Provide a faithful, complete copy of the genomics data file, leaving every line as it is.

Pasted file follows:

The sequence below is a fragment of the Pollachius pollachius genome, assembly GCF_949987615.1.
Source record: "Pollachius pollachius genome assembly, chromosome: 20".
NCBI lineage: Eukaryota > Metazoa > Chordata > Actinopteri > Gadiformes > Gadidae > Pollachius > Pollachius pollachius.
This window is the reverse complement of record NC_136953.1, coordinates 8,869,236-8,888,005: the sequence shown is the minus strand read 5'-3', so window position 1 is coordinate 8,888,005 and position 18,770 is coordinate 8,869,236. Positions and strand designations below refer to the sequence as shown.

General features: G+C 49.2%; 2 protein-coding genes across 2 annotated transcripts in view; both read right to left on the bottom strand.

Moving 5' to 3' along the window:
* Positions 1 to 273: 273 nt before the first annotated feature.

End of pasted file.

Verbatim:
The sequence below is a fragment of the Pollachius pollachius genome, assembly GCF_949987615.1.
Source record: "Pollachius pollachius genome assembly, chromosome: 20".
NCBI lineage: Eukaryota > Metazoa > Chordata > Actinopteri > Gadiformes > Gadidae > Pollachius > Pollachius pollachius.
This window is the reverse complement of record NC_136953.1, coordinates 8,869,236-8,888,005: the sequence shown is the minus strand read 5'-3', so window position 1 is coordinate 8,888,005 and position 18,770 is coordinate 8,869,236. Positions and strand designations below refer to the sequence as shown.

General features: G+C 49.2%; 2 protein-coding genes across 2 annotated transcripts in view; both read right to left on the bottom strand.

Moving 5' to 3' along the window:
* Positions 1 to 273: 273 nt before the first annotated feature.